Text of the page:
A number of people have pointed to this important Gareth Porter article describing an insubordinate attack on Obama’s plan to withdraw from Iraq in 16 months.
A network of senior military officers is also reported to be preparing to support Petraeus and Odierno by mobilizing public opinion against Obama’s decision.
The source says the network, which includes senior active-duty officers in the Pentagon, will begin making the argument to journalists covering the Pentagon that Obama’s withdrawal policy risks an eventual collapse in Iraq. That would raise the political cost to Obama of sticking to his withdrawal policy.
If Obama does not change the policy, according to the source, they hope to have planted the seeds of a future political narrative blaming his withdrawal policy for the "collapse" they expect in an Iraq without US troops.
One aspect of the article has been underplayed in coverage of this insubordination: the centrality in this plot of Jack Keane.
The opening argument by the Petraeus-Odierno faction against Obama’s withdrawal policy was revealed the evening of the January 21 meeting when retired army General Jack Keane, one of the authors of the Bush troop-surge policy and a close political ally and mentor of Petraeus, appeared on the "Lehrer News Hour" to comment on Obama’s pledge on Iraq combat troop withdrawal.
Keane, the army vice chief of staff from 1999-03, has ties to a network of active and retired four-star army generals, and since Obama’s January 21 order on the 16-month withdrawal plan, some of the retired four-star generals in that network have begun discussing a campaign to blame Obama’s troop withdrawal from Iraq for the ultimate collapse of the political "stability" that they expect to follow the US withdrawal, according to a military source familiar with the network’s plans.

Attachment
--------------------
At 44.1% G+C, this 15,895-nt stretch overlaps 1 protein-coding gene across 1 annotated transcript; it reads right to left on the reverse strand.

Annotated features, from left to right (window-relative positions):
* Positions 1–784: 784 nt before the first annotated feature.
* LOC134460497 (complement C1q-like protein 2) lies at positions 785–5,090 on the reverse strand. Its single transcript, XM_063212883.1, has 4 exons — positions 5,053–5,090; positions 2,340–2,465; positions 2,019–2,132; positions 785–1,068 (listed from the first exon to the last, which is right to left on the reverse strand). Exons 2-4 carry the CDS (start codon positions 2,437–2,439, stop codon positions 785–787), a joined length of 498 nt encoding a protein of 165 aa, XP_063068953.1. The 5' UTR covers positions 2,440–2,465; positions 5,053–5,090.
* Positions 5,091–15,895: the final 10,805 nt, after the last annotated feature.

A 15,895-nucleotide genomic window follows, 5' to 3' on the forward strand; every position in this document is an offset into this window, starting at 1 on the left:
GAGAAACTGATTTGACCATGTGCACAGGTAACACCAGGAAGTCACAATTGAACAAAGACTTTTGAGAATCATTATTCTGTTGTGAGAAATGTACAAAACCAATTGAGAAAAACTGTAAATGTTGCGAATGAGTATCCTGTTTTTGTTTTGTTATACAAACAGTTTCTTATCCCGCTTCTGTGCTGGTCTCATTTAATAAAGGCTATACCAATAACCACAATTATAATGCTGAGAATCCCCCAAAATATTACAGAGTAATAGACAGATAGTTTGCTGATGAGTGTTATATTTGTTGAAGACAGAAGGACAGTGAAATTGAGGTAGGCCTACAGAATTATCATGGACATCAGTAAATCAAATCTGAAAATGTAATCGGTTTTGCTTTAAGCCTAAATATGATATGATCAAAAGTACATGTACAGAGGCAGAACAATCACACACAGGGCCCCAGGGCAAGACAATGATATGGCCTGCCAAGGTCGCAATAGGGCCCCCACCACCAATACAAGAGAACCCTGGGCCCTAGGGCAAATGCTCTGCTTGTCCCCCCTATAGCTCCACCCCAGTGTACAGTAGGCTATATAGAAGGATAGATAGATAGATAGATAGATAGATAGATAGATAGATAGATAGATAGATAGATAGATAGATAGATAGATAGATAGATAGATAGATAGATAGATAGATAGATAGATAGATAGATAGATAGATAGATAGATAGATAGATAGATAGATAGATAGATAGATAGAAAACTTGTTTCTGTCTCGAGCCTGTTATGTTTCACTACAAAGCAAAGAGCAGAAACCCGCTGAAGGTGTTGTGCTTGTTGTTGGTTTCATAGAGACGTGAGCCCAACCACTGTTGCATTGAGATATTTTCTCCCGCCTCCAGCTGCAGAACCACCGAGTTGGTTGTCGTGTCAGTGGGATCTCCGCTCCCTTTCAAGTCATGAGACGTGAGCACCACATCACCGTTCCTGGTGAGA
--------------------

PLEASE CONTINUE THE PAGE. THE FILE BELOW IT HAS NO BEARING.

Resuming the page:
But what really hasn’t gotten enough attention, IMO, are the ties between Keane and Dick Cheney.
Ever since he began working on the troop surge, Keane has been the central figure manipulating policy in order to keep as many US troops in Iraq as possible. It was Keane who got Vice President Dick Cheney to push for Petraeus as top commander in Iraq in late 2006 when the existing commander, General George W. Casey, did not support the troop surge.
Now, as Porter suggests, Keane’s role in the surge and his relationship with Cheney is best chronicled in Woodward’s most recent book. As I have shown, that chronicle ignores Cheney’s role in the formulation of the Iraq policy. So it presents Keane as getting involved in the surge first in his role as a member of the Defense Policy Board–where he served with a bunch of other Neocons. Woodward then depicts Keane joining the push for the surge at AEI, too, which mysteriously got a bunch of information that even Keane appears to have suspected had been leaked to AEI. And only after three months of involvement (according to Woodward’s story), does Keane first brief Cheney and Bush on December 11; this is after Cheney had been summoned to Saudi Arabia and ordered to undercut the Iraq Survey Group report, and after the report itself was released on December 6. Yet suddenly–again, according to Woodward’s narrative–Cheney embraced Keane’s plan and Keane himself. From that point forward, when Keane wanted to undercut plans at the Pentagon, he had to do no more than call Cheney’s then-National Security Advisor, John Hannah, to put words challenging opposing plans into Cheney’s mouth. Every time Petraeus wanted to bypass the chain of command, Keane went back-channel though Cheney.